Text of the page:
“Voidship destroyed in orbit revolution by meteorite before hitting this place; pieces burned up or fall into the sea. Airship used here has no power, lost crash in forest. Travel feet only now.”

Although most everyone who heard this assumed her atmospheric flyer was another technological wonder, there were several who visualized a steampunk airship merely from her terminology.

“How long have your people traveled space?” someone else asked.

“Before you all continue to interrogate our guest,” Ken said in interruption, “I suggest we all go into the galley tent before it starts raining on us.” 

Indeed, the sky had been slowly darkening, although the conditions would simply dump rain on them without the threat of a storm. Leading by example, the cougar walked over to the larger tent nearby and went inside. The Sori had to duck down to fit in beneath the door flap, but there was more headroom inside, even for her.

Chef Rocky had not been a part of the crowd outside, and had heard nothing of the alien visitor coming to town, so when he saw the long-necked, dinosaur-thing in his galley, he nearly fainted from the sight thinking a local wild animal had wandered in. He had to hold onto a chair just to stay upright.

“Please, not to be afraid,” Zaizen said to the opossum, walking over to him. “I am a friend, just a visitor, strange to you I know.”

Hearing English from it, Rocky gasped and sat down – completely missing the chair. He hit the flooring hard on his tail, but he suddenly felt himself pulled back up to his feet. Incredulously, he stared at the alien hands that helped him up, and then almost with a will of its own, he saw his own hand reach out and lightly stroke the iridescent fur of the strange arm.

He looked up into the Sori’s calm face with awe. “Thank… thank you,” he said after a hard swallow.

“Welcome to help.”

The cook finally got control of himself and felt his feet firm beneath him.  Wiping his hands on his apron, he looked around at the crowd that had gathered around them and gave them a sheepish smile. If they were not afraid of this… person, he did not have to be either.  True to his serving nature, he gave her a slight tilt of his head and asked, “Can I get you something to eat or drink?”

Zaizen looked at him and mimicked his head tilt. “Long time since I eat. I will try something you may have.”

Rocky grinned widely. “Wait here. I will be right back with something you might like.”

Kate reached out a hand to the opossum. “Wait!” she said. “We don’t know if she can eat our food, or what she even likes.”  She turned back to the alien and looked up at her. “What do the Sori eat?” she asked.

Zaizen shifted the water plant from one hand to another, re-wrapping the root tendril around her other wrist. Thinking through the words and impressions she got from those around her, she answered, “Some plants, some birds, some small animals.” She opened her mouth and gestured to the teeth of an omnivore she possessed. “Can eat many things, but not all, only some.”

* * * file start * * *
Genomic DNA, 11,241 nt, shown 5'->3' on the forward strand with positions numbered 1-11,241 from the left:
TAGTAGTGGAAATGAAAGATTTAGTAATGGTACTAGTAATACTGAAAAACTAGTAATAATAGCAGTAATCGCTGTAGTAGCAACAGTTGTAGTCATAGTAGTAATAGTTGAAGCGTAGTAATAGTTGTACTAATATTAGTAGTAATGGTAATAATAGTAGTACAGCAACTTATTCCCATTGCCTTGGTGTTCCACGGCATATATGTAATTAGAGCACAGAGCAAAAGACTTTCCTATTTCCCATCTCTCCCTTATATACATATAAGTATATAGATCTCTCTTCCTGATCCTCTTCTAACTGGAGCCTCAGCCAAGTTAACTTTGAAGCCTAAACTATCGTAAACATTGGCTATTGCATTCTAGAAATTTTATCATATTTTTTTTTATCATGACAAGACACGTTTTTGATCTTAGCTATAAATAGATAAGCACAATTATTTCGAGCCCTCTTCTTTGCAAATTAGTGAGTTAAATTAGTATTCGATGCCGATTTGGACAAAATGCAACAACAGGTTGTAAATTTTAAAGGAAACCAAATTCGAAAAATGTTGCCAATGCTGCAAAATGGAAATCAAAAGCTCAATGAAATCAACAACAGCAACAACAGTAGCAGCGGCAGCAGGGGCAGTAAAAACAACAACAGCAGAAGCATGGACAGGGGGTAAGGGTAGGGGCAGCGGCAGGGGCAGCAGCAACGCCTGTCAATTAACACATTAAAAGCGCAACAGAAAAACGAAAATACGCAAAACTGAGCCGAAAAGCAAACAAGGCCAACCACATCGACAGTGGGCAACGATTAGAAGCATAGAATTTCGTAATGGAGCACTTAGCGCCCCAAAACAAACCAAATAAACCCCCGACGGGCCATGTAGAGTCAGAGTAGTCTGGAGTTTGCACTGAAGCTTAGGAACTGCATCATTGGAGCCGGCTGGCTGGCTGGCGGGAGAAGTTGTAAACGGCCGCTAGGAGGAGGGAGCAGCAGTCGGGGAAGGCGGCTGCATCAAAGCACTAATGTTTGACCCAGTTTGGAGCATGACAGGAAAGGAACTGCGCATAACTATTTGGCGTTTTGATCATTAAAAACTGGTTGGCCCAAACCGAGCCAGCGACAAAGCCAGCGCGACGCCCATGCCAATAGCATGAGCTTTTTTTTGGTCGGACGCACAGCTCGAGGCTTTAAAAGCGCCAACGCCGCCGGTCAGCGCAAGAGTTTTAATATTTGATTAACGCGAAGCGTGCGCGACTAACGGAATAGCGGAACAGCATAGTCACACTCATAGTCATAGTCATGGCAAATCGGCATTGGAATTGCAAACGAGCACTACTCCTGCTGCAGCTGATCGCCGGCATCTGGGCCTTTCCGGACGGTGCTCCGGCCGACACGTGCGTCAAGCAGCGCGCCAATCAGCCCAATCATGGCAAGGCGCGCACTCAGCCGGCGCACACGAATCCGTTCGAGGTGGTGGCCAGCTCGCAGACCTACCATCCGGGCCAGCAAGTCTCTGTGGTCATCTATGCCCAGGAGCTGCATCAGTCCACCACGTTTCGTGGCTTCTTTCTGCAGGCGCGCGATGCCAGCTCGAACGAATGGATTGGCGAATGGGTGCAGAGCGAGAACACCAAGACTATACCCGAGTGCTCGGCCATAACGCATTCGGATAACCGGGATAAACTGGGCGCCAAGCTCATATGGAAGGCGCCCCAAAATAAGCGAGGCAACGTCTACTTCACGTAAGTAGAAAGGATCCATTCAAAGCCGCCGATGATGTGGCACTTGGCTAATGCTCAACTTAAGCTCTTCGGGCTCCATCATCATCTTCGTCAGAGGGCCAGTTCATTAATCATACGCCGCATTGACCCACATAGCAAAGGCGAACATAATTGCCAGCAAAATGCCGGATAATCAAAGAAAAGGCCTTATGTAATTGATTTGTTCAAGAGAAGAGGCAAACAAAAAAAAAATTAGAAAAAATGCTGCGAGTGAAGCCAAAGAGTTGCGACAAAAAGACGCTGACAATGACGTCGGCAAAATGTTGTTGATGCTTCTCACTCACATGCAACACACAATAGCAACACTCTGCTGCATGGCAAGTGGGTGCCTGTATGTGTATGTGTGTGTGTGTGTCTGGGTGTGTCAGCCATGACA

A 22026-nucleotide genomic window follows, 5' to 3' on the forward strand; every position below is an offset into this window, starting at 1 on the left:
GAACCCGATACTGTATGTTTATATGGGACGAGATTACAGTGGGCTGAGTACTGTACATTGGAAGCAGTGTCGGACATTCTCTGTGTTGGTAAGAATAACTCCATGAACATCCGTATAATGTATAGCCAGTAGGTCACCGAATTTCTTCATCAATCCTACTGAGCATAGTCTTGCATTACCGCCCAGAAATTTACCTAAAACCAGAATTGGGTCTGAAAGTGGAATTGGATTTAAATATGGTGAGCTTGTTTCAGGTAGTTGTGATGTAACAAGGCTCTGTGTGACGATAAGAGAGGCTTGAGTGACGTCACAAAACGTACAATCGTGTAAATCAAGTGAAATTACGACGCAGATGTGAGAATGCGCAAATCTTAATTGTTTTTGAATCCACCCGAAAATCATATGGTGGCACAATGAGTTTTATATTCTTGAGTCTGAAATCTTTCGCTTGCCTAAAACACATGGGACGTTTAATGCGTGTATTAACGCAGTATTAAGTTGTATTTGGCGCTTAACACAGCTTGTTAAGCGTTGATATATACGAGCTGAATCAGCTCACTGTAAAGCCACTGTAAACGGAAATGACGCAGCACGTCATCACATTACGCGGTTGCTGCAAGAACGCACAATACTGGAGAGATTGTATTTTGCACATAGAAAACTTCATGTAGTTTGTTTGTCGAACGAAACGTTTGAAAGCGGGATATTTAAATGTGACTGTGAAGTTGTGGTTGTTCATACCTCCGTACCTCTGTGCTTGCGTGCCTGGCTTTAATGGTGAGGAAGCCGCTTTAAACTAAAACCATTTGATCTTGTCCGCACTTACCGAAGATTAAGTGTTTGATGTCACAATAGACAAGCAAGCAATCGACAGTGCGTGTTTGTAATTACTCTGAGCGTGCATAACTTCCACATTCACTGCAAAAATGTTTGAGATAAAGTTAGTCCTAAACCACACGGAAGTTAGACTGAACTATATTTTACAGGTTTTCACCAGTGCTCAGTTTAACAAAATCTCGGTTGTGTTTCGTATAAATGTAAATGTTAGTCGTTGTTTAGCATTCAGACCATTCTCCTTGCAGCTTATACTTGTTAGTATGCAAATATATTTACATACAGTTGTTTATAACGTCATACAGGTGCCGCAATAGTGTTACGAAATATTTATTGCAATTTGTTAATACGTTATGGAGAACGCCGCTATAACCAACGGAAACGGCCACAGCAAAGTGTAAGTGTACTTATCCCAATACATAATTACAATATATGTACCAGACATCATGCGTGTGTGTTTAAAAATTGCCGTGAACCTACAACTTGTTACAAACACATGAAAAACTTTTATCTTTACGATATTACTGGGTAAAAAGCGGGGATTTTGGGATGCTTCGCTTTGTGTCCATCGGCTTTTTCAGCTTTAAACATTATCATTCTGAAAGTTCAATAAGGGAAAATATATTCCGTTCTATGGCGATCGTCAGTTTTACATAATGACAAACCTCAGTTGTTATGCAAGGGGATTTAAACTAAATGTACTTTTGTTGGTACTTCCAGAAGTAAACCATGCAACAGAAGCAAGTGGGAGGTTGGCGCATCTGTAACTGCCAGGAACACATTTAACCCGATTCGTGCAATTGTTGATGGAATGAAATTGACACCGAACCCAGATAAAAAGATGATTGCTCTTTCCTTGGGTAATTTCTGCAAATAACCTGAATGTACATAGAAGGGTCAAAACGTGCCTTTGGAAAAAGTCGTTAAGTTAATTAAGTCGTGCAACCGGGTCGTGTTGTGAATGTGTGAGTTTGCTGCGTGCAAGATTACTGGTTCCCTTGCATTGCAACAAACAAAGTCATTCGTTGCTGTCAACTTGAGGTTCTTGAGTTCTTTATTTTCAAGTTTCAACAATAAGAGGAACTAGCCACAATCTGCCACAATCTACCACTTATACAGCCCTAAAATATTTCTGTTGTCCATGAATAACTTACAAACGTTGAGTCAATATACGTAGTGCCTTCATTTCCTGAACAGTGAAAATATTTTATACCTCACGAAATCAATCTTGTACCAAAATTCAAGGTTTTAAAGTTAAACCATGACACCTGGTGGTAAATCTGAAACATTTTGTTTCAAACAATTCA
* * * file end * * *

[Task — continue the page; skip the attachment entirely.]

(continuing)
“That’s the same with us;  some things, but not others.”

“I have some vegetables she can try,” Rocky said. “Small pieces of grilled beef and pork, and some cheese too.”  When he disappeared back into the depths of his kitchen, the African lioness went with him to explain who and what their visitor was, and why she was in his galley.

Zaizen was about to follow them, but Andresen asked, “We know your people are technological. You have an interstellar ship, can build houses composed of both technical and organic materials, and use hand tools powered by capacitor cells. Your civilization on your home world must be wondrous to behold.”

The Sori folded all three of her free hands up to her chest and dipped her head, her ears folded. “Missing Sorini,” she said sadly. “Away long time. Living too simple. Missing technology… and other Sori.”

“Do you have family back on Sorini?” Jessica Heald asked softly.

Zaizen looked over at the red panda and nodded, absently rubbing the edge of the abdominal pouch beneath her fur. “Mate and daughter.”

“How long ago did your daughter hatch?” Dr. Kazama asked.

Zaizen suddenly laughed out loud, and although she was greatly amused by the question, the sound was almost disconcerting to furmen ears. “Sori not lay egg,” she explained patiently. “Sori birth to childlings.”

The river otter felt his face flush beneath his short pelt of fur. “Oh, I am sorry!” he said in a rush. “I meant no offense – I didn’t know!”

The alien did not seem offended, but was genuinely curious. “Why you think we hatch?”

The doctor swallowed and looked around sheepishly before he returned his gaze up at her kind face. “There was no disrespect intended,” he began, “but there is a resemblance of your form to a creature in our distant history called a dinosaur, which was known to reproduce by laying eggs. I know you are not related to anything on our world, but you seemed familiar. My apologies, Ambassador.”